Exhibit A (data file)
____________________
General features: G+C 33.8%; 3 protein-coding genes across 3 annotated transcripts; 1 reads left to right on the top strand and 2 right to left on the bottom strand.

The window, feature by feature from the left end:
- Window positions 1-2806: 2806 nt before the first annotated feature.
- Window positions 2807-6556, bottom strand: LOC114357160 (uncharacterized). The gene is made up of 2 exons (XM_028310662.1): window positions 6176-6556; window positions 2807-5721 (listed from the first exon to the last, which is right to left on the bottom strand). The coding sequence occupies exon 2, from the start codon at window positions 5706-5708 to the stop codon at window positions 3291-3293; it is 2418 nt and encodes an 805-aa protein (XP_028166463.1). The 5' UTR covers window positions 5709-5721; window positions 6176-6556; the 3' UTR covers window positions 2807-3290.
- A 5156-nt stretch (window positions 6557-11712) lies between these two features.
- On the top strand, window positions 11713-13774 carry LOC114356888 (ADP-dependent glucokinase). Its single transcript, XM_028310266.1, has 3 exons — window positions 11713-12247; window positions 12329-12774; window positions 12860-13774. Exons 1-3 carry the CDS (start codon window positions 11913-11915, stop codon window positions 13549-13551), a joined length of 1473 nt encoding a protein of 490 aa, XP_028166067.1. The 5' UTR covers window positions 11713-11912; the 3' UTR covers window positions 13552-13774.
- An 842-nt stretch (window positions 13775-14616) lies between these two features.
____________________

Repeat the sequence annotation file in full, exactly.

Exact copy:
General features: G+C 33.8%; 3 protein-coding genes across 3 annotated transcripts; 1 reads left to right on the top strand and 2 right to left on the bottom strand.

The window, feature by feature from the left end:
- Window positions 1-2806: 2806 nt before the first annotated feature.
- Window positions 2807-6556, bottom strand: LOC114357160 (uncharacterized). The gene is made up of 2 exons (XM_028310662.1): window positions 6176-6556; window positions 2807-5721 (listed from the first exon to the last, which is right to left on the bottom strand). The coding sequence occupies exon 2, from the start codon at window positions 5706-5708 to the stop codon at window positions 3291-3293; it is 2418 nt and encodes an 805-aa protein (XP_028166463.1). The 5' UTR covers window positions 5709-5721; window positions 6176-6556; the 3' UTR covers window positions 2807-3290.
- A 5156-nt stretch (window positions 6557-11712) lies between these two features.
- On the top strand, window positions 11713-13774 carry LOC114356888 (ADP-dependent glucokinase). Its single transcript, XM_028310266.1, has 3 exons — window positions 11713-12247; window positions 12329-12774; window positions 12860-13774. Exons 1-3 carry the CDS (start codon window positions 11913-11915, stop codon window positions 13549-13551), a joined length of 1473 nt encoding a protein of 490 aa, XP_028166067.1. The 5' UTR covers window positions 11713-11912; the 3' UTR covers window positions 13552-13774.
- An 842-nt stretch (window positions 13775-14616) lies between these two features.